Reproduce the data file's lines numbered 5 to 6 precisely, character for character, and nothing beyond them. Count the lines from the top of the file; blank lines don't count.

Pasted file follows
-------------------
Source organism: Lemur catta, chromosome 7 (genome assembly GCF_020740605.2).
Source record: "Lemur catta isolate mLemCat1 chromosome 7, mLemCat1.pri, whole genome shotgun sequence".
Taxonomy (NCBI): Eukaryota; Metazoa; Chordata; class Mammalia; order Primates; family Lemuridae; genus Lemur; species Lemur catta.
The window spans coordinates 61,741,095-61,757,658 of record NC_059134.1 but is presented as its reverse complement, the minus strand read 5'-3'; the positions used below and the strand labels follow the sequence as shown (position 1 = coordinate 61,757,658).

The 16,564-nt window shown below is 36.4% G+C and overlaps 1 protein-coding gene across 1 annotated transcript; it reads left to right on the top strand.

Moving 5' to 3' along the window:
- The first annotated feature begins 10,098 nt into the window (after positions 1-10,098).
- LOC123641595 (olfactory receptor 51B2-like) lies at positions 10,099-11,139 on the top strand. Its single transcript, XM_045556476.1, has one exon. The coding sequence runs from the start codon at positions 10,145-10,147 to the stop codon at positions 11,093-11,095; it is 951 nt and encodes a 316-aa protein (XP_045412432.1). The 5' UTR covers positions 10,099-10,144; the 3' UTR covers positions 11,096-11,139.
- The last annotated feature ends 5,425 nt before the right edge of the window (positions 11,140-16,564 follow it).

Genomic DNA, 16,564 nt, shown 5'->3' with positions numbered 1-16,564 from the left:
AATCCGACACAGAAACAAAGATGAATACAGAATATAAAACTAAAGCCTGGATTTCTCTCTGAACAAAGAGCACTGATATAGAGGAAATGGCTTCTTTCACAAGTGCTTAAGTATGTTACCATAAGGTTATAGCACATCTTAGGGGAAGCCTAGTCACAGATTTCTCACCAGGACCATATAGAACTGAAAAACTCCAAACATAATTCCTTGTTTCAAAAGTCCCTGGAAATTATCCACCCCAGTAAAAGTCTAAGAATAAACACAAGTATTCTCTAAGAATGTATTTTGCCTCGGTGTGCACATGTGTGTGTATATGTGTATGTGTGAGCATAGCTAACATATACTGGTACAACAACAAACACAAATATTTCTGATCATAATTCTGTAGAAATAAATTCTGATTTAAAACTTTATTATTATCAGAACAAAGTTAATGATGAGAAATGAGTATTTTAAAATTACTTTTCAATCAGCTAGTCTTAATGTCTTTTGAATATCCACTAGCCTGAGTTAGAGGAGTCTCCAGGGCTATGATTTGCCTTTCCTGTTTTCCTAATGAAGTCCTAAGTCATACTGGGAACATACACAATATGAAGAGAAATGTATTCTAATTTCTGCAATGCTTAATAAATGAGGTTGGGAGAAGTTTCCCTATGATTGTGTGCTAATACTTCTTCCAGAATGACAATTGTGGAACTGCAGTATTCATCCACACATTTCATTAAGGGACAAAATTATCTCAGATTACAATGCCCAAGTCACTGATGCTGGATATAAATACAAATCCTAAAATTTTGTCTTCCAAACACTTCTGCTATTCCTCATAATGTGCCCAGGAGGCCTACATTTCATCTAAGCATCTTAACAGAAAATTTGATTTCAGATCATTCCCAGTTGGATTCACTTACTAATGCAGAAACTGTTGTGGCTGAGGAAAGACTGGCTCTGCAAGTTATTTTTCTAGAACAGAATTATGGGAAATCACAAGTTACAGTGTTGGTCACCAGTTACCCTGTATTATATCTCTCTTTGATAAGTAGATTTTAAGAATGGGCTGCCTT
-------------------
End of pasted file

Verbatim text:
The 16,564-nt window shown below is 36.4% G+C and overlaps 1 protein-coding gene across 1 annotated transcript; it reads left to right on the top strand.

Moving 5' to 3' along the window: